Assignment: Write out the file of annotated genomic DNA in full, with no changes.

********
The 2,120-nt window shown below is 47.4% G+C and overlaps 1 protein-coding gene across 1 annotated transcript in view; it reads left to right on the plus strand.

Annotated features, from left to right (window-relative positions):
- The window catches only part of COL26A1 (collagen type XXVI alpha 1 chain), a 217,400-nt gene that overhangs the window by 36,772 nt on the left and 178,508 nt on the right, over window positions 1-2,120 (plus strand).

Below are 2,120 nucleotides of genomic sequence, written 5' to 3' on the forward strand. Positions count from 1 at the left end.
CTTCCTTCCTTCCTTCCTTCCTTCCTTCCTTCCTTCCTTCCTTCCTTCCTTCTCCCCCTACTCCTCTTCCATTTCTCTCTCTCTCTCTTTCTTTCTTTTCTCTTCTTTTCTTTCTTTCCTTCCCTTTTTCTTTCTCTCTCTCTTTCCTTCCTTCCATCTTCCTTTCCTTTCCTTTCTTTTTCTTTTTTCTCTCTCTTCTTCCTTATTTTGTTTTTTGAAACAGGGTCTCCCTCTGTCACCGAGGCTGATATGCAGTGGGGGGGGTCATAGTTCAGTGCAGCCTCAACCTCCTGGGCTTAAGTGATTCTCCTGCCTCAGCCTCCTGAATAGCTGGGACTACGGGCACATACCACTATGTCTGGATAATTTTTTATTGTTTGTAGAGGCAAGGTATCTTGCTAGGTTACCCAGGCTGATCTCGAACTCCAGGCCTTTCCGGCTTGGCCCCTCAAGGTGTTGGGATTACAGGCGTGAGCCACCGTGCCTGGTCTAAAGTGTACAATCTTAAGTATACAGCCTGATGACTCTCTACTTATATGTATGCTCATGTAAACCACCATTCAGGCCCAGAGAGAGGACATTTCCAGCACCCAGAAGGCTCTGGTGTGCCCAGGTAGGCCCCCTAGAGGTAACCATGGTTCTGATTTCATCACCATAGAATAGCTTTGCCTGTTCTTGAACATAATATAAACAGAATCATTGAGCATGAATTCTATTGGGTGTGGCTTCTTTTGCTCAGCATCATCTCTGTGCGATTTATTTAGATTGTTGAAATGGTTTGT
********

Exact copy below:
The 2,120-nt window shown below is 47.4% G+C and overlaps 1 protein-coding gene across 1 annotated transcript in view; it reads left to right on the plus strand.

Annotated features, from left to right (window-relative positions):
- The window catches only part of COL26A1 (collagen type XXVI alpha 1 chain), a 217,400-nt gene that overhangs the window by 36,772 nt on the left and 178,508 nt on the right, over window positions 1-2,120 (plus strand).

Below are 2,120 nucleotides of genomic sequence, written 5' to 3' on the forward strand. Positions count from 1 at the left end.
CTTCCTTCCTTCCTTCCTTCCTTCCTTCCTTCCTTCCTTCCTTCCTTCCTTCTCCCCCTACTCCTCTTCCATTTCTCTCTCTCTCTCTTTCTTTCTTTTCTCTTCTTTTCTTTCTTTCCTTCCCTTTTTCTTTCTCTCTCTCTTTCCTTCCTTCCATCTTCCTTTCCTTTCCTTTCTTTTTCTTTTTTCTCTCTCTTCTTCCTTATTTTGTTTTTTGAAACAGGGTCTCCCTCTGTCACCGAGGCTGATATGCAGTGGGGGGGGTCATAGTTCAGTGCAGCCTCAACCTCCTGGGCTTAAGTGATTCTCCTGCCTCAGCCTCCTGAATAGCTGGGACTACGGGCACATACCACTATGTCTGGATAATTTTTTATTGTTTGTAGAGGCAAGGTATCTTGCTAGGTTACCCAGGCTGATCTCGAACTCCAGGCCTTTCCGGCTTGGCCCCTCAAGGTGTTGGGATTACAGGCGTGAGCCACCGTGCCTGGTCTAAAGTGTACAATCTTAAGTATACAGCCTGATGACTCTCTACTTATATGTATGCTCATGTAAACCACCATTCAGGCCCAGAGAGAGGACATTTCCAGCACCCAGAAGGCTCTGGTGTGCCCAGGTAGGCCCCCTAGAGGTAACCATGGTTCTGATTTCATCACCATAGAATAGCTTTGCCTGTTCTTGAACATAATATAAACAGAATCATTGAGCATGAATTCTATTGGGTGTGGCTTCTTTTGCTCAGCATCATCTCTGTGCGATTTATTTAGATTGTTGAAATGGTTTGT